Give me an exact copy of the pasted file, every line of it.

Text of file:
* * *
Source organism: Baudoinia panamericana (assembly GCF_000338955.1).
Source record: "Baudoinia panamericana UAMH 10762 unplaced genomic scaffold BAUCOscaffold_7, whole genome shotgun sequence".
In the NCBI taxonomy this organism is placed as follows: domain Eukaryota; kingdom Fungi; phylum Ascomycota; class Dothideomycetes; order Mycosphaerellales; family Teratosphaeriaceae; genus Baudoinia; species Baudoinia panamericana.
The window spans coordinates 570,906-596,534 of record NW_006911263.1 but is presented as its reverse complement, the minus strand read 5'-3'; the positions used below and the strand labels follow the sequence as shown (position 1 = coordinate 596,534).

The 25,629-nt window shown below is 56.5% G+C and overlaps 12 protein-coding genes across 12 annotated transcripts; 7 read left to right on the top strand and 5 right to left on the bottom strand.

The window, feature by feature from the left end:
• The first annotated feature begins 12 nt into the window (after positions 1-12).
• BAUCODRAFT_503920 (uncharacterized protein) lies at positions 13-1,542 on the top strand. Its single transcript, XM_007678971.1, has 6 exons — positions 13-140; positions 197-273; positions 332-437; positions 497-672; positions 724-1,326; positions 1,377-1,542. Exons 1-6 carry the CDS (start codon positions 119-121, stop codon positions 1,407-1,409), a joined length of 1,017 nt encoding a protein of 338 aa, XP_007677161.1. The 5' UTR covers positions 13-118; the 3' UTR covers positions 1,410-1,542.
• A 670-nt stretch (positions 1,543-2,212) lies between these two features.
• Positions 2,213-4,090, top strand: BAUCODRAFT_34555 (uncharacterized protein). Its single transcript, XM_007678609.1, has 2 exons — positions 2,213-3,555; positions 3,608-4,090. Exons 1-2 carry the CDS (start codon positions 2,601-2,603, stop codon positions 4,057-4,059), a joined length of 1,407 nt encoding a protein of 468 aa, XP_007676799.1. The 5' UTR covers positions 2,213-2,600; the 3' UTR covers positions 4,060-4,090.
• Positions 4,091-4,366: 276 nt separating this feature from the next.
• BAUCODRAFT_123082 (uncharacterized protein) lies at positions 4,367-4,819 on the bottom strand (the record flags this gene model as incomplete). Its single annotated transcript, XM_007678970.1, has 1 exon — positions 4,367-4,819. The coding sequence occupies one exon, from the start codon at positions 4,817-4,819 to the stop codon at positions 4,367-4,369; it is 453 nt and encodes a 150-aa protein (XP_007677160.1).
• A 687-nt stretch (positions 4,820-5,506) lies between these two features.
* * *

Source organism: Baudoinia panamericana (assembly GCF_000338955.1).
Source record: "Baudoinia panamericana UAMH 10762 unplaced genomic scaffold BAUCOscaffold_7, whole genome shotgun sequence".
In the NCBI taxonomy this organism is placed as follows: domain Eukaryota; kingdom Fungi; phylum Ascomycota; class Dothideomycetes; order Mycosphaerellales; family Teratosphaeriaceae; genus Baudoinia; species Baudoinia panamericana.
The window spans coordinates 570,906-596,534 of record NW_006911263.1 but is presented as its reverse complement, the minus strand read 5'-3'; the positions used below and the strand labels follow the sequence as shown (position 1 = coordinate 596,534).

The 25,629-nt window shown below is 56.5% G+C and overlaps 12 protein-coding genes across 12 annotated transcripts; 7 read left to right on the top strand and 5 right to left on the bottom strand.

The window, feature by feature from the left end:
• The first annotated feature begins 12 nt into the window (after positions 1-12).
• BAUCODRAFT_503920 (uncharacterized protein) lies at positions 13-1,542 on the top strand. Its single transcript, XM_007678971.1, has 6 exons — positions 13-140; positions 197-273; positions 332-437; positions 497-672; positions 724-1,326; positions 1,377-1,542. Exons 1-6 carry the CDS (start codon positions 119-121, stop codon positions 1,407-1,409), a joined length of 1,017 nt encoding a protein of 338 aa, XP_007677161.1. The 5' UTR covers positions 13-118; the 3' UTR covers positions 1,410-1,542.
• A 670-nt stretch (positions 1,543-2,212) lies between these two features.
• Positions 2,213-4,090, top strand: BAUCODRAFT_34555 (uncharacterized protein). Its single transcript, XM_007678609.1, has 2 exons — positions 2,213-3,555; positions 3,608-4,090. Exons 1-2 carry the CDS (start codon positions 2,601-2,603, stop codon positions 4,057-4,059), a joined length of 1,407 nt encoding a protein of 468 aa, XP_007676799.1. The 5' UTR covers positions 2,213-2,600; the 3' UTR covers positions 4,060-4,090.
• Positions 4,091-4,366: 276 nt separating this feature from the next.
• BAUCODRAFT_123082 (uncharacterized protein) lies at positions 4,367-4,819 on the bottom strand (the record flags this gene model as incomplete). Its single annotated transcript, XM_007678970.1, has 1 exon — positions 4,367-4,819. The coding sequence occupies one exon, from the start codon at positions 4,817-4,819 to the stop codon at positions 4,367-4,369; it is 453 nt and encodes a 150-aa protein (XP_007677160.1).
• A 687-nt stretch (positions 4,820-5,506) lies between these two features.